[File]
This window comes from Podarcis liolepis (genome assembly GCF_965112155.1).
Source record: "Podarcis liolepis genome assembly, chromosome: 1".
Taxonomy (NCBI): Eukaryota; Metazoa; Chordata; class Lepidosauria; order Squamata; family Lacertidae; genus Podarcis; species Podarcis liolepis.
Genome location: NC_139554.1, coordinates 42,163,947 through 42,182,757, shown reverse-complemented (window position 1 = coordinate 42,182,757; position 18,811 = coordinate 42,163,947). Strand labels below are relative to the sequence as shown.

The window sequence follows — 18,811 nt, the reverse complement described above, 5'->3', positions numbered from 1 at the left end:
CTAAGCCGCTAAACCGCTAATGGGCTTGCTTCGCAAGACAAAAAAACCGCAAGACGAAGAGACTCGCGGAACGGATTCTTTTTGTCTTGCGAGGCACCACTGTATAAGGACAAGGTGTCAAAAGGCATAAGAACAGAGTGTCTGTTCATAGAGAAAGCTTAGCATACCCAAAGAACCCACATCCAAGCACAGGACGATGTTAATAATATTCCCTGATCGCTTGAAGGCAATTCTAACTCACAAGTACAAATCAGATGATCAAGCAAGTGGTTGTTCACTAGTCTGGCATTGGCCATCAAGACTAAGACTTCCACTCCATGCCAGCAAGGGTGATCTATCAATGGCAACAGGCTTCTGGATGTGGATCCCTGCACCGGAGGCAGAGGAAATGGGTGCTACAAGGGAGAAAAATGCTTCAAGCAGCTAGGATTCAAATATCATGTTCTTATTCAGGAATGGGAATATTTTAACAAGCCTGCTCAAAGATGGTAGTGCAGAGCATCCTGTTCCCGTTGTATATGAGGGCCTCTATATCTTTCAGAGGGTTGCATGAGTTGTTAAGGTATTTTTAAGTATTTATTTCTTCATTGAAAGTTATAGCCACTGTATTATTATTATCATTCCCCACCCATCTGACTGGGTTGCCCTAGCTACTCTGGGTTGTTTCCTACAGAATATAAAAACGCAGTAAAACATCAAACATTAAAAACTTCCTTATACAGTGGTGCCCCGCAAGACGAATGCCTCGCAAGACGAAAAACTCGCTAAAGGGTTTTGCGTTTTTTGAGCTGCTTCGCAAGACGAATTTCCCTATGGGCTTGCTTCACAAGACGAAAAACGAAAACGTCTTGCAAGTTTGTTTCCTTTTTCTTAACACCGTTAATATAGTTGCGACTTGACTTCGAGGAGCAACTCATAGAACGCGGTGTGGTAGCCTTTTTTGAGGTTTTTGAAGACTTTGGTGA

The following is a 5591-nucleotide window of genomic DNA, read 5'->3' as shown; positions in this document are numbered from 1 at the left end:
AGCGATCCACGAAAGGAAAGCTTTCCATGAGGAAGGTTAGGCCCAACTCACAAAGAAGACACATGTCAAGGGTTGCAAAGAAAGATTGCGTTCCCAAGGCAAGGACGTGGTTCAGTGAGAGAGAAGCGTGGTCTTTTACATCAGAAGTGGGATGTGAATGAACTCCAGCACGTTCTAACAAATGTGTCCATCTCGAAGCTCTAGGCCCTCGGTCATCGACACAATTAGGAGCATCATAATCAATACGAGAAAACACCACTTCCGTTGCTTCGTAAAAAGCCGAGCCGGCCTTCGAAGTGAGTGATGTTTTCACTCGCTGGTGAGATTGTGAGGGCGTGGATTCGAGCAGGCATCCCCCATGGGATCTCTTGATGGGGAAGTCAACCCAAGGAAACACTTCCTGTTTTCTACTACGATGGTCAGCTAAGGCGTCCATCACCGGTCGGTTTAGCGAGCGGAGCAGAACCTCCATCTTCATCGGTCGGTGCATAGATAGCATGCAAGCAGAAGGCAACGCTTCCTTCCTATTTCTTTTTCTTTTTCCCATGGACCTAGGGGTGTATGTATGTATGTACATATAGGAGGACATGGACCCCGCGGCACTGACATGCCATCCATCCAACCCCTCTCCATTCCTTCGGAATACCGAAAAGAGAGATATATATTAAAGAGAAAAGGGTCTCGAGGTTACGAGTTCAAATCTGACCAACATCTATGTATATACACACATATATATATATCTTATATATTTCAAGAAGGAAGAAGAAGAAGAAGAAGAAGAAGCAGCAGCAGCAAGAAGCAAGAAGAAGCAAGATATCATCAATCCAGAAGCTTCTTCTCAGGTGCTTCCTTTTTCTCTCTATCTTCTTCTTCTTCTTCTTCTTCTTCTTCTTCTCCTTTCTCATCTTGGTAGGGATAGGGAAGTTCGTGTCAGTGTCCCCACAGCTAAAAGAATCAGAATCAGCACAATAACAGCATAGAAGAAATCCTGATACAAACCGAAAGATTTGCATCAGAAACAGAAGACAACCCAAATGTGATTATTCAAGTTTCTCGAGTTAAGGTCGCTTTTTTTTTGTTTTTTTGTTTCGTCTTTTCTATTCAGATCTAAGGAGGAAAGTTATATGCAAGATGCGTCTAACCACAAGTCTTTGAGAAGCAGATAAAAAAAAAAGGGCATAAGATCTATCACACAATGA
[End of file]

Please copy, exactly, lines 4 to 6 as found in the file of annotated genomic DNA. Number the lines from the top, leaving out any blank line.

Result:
Genome location: NC_139554.1, coordinates 42,163,947 through 42,182,757, shown reverse-complemented (window position 1 = coordinate 42,182,757; position 18,811 = coordinate 42,163,947). Strand labels below are relative to the sequence as shown.

The window sequence follows — 18,811 nt, the reverse complement described above, 5'->3', positions numbered from 1 at the left end:
CTAAGCCGCTAAACCGCTAATGGGCTTGCTTCGCAAGACAAAAAAACCGCAAGACGAAGAGACTCGCGGAACGGATTCTTTTTGTCTTGCGAGGCACCACTGTATAAGGACAAGGTGTCAAAAGGCATAAGAACAGAGTGTCTGTTCATAGAGAAAGCTTAGCATACCCAAAGAACCCACATCCAAGCACAGGACGATGTTAATAATATTCCCTGATCGCTTGAAGGCAATTCTAACTCACAAGTACAAATCAGATGATCAAGCAAGTGGTTGTTCACTAGTCTGGCATTGGCCATCAAGACTAAGACTTCCACTCCATGCCAGCAAGGGTGATCTATCAATGGCAACAGGCTTCTGGATGTGGATCCCTGCACCGGAGGCAGAGGAAATGGGTGCTACAAGGGAGAAAAATGCTTCAAGCAGCTAGGATTCAAATATCATGTTCTTATTCAGGAATGGGAATATTTTAACAAGCCTGCTCAAAGATGGTAGTGCAGAGCATCCTGTTCCCGTTGTATATGAGGGCCTCTATATCTTTCAGAGGGTTGCATGAGTTGTTAAGGTATTTTTAAGTATTTATTTCTTCATTGAAAGTTATAGCCACTGTATTATTATTATCATTCCCCACCCATCTGACTGGGTTGCCCTAGCTACTCTGGGTTGTTTCCTACAGAATATAAAAACGCAGTAAAACATCAAACATTAAAAACTTCCTTATACAGTGGTGCCCCGCAAGACGAATGCCTCGCAAGACGAAAAACTCGCTAAAGGGTTTTGCGTTTTTTGAGCTGCTTCGCAAGACGAATTTCCCTATGGGCTTGCTTCACAAGACGAAAAACGAAAACGTCTTGCAAGTTTGTTTCCTTTTTCTTAACACCGTTAATATAGTTGCGACTTGACTTCGAGGAGCAACTCATAGAACGCGGTGTGGTAGCCTTTTTTGAGGTTTTTGAAGACTTTGGTGA